When I moderated a panel called “Deconstructing Genius” last week at the 92nd Street Y Dance Center, I kept away from trying to define genius. All four panelists—Martha Clarke, Eiko Otake, Michael Moschen, and Elizabeth Streb—have received MacArthur fellowships, commonly called the “genius award” in the press. But the MacArthur Foundation never uses that word, and some of the panelists found the term less than useful.
What I see in these four amazing artists is a strong vision that allowed them to be utterly individual. More than that, they have each forged a path that eludes existing categories. They are the explorers of our time.
Now that the panel is over and I don’t have to worry about burdening anyone with that term, I want to name a few things that could qualify an artist as a genius—or at least an extraordinary artist.
But first the clichés
One cliché is that a genius is set apart from the rest of us, as the other, or somehow exotic, someone with a mind that’s beyond our understanding. Another one is that a genius is crazy. I just heard a radio voice refer to “crazy geniuses.” Those two words seem to go together in the public view. It’s unfair, and yet there’s a tiny germ of truth in that pairing. As Eiko said during the panel, “The line between genius and crazy is paper thin.”
Real attributes of extraordinary artists
But if there are geniuses among us, here are some attributes I would say mark such an artist.
• The first thing is vision—not necessarily a eureka moment, but a dawning over time. As Michael Moschen emailed me before the panel, “The world does not make sense, so I have to recalibrate in my own sensibility and make something that’s more truthful.”
• The second is curiosity—aimed curiosity. As each of these artists talked about their attraction to the unknown, they sounded to me like the great explorers—Marco Polo or Lewis & Clark—people who see a path that no one has taken, who have a sort of lusting for the unknown. Each of these artists have transgressed passed boundaries and transformed our idea of the performing arts.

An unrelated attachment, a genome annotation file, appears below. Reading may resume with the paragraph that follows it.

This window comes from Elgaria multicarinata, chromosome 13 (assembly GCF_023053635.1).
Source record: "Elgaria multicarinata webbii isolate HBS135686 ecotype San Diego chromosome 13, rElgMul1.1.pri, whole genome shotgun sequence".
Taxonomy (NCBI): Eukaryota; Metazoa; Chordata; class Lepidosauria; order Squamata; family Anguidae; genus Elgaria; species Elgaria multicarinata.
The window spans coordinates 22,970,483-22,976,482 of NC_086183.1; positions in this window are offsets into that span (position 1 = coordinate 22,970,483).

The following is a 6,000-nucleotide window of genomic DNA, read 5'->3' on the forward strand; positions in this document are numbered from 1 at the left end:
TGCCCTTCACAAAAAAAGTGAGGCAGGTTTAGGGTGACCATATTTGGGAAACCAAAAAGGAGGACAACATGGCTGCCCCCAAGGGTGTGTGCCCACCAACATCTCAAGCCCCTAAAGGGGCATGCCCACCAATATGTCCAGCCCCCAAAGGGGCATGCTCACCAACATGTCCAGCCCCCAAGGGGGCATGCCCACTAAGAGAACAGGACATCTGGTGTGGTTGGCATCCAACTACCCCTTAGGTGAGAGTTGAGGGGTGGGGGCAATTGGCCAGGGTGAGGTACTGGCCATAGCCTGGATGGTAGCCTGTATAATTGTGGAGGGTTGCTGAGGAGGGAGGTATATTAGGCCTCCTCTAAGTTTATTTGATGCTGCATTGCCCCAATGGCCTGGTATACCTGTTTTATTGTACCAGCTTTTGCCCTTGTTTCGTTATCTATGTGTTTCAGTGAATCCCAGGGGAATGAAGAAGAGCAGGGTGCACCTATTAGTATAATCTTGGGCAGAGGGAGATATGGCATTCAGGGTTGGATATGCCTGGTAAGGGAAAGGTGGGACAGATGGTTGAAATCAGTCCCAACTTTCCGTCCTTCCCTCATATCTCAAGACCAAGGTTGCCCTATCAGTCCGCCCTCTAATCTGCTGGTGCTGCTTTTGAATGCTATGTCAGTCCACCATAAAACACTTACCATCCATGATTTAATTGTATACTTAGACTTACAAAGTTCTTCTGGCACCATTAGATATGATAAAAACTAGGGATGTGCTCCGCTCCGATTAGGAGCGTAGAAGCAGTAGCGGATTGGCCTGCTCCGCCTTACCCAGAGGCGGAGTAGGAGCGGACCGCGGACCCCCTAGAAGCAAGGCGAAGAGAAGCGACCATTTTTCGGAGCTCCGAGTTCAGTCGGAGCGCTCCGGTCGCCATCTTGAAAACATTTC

• The third thing is plain hard work. As Eiko had said when I invited her onto the panel, “I am peculiar and a workaholic, but that doesn’t make me a genius.” I agree that those two criteria are not enough. But what Eiko doesn’t realize is that she—as part of the duo Eiko and Koma, and now on her own—has a third thing that is indefinable, and that is what makes her utterly unique. There’s no doubt that sheer hard work plays a role in bringing that uniqueness to light.
But when Eiko was describing the late Kazuo Ohno, whom she does accept as a genius (to read Eiko’s beautiful obit on him, click here and scroll down) she talked about his “too-much-ness” and then admitted she also has this too-much-ness.
And that’s what rang true for everyone on the panel.
When Martha Clarke described her piece Endangered Species, with Flora the elephant, a few monkeys and a horse, it sounded like too much. When Michael Moschen described the Chinese jugglers he learned from, their devotion to a single skill seemed too much. And Streb talked about the willingness to be impractical and “underground.” Although certainly her above ground actions—often high above ground—are wonderfully impractical. When you see Streb’s dancers leaping from great heights and making a pattern in space, that’s “too much”—meaning, overwhelming.
I think too-much-ness is the ability to go all out in one direction, to throw caution to the winds, to be totally immersed in your idea. Of course there are genius criminals too. And there are artists whose too-much-ness is merely “over-the-top” tastelessness.
But as Eiko pointed out, when the MacArthur Foundation sends a letter of congratulations to its chosen fellows, it thanks them for their contribution to humanity. So maybe genius is a too-much-ness that in some way elevates humanity. And then, and then…you have something to give to the rest of us.